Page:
Every now and then I get a blunt reminder that not everyone is part of the Nathan Rouse fan club. For someone like me who has in the past looked for external validation, it can be hard to hear, read, and see that not everyone likes me. I sometimes wish I was that person that could care less what others thought and just keep moving forward, but for me it’s not that easy. Whether it’s people that just misunderstand you, wholeheartedly heartily disagree with your positions, or that just don’t like you; I’ve learned some principles that can help us receive criticism well.
1. Don’t get defensive: Set your pride and ego aside and genuinely hear what the person has to say. Sometimes people just want to feel heard. Don’t always feel you have to respond right away. I sometimes take notes (if I can) so I can slow myself down and process and pray about what they’ve said later on.
2. Ask yourself this Question: “Is there ANY truth to what’s being shared?” I believe we can learn from anyone, even if the criticism is not shared in the most mature or kindest fashion. If God can use a donkey to correct a prophet, He can use the least likely person to help us.
3. Make adjustments: If out of the criticism you see something valuable that needs to be adjusted in yourself or leadership…DO IT! See processing criticism as panning for gold: sift out what’s helpful and throw away what’s not. Don’t allow your pride to keep you from learning and growing from others.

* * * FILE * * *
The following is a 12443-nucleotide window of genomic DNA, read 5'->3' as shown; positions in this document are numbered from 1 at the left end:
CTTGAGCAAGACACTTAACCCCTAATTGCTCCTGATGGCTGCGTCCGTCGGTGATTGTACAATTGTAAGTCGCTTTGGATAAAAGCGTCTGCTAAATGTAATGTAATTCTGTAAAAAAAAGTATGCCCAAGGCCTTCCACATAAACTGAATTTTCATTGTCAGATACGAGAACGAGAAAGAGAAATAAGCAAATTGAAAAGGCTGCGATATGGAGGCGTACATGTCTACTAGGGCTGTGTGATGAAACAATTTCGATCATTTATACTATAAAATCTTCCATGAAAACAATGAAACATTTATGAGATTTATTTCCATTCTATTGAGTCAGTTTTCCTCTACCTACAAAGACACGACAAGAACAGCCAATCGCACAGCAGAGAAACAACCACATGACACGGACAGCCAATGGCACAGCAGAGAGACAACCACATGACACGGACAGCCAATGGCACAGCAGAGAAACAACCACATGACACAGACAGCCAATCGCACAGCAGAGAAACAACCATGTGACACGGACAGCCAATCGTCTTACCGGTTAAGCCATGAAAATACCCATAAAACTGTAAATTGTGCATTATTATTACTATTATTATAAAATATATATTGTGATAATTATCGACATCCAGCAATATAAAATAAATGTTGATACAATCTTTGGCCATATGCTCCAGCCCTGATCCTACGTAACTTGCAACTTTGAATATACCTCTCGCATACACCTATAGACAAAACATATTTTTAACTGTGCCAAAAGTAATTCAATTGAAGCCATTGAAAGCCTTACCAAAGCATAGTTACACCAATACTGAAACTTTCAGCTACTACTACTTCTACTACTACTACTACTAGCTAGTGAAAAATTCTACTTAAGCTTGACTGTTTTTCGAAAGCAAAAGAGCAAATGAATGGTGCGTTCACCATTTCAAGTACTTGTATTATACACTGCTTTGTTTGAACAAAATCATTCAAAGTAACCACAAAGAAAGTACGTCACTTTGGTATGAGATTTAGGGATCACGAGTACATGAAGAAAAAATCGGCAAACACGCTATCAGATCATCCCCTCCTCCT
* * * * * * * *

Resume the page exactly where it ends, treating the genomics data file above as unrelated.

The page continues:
4. Move Forward: Many people when running into criticism allow it to paralyze their lives, plans and leadership. (I’ve been there!) If you feel what you’re doing is biblical, you’ve prayed, sought wise counsel, and feel this is the best course of action, then stand firm and move forward. Don’t water down your message or plans out of fear of upsetting others.
5. Value the Relationship: Our immediate reaction to someone being critical is to want to withdrawal from that person by either avoiding them or just not talking to them as much. While we can’t control their actions we can control ours. Make it a point to continue to reach out to them even if they might not receive it. The apostle Paul instructed us to “make every effort live at peace with everyone.” (Heb. 12:14)
Let’s rise above our pride and pan for gold in the creekbed of criticism.
What about you? What would you add to this list to help process criticism well? Share below.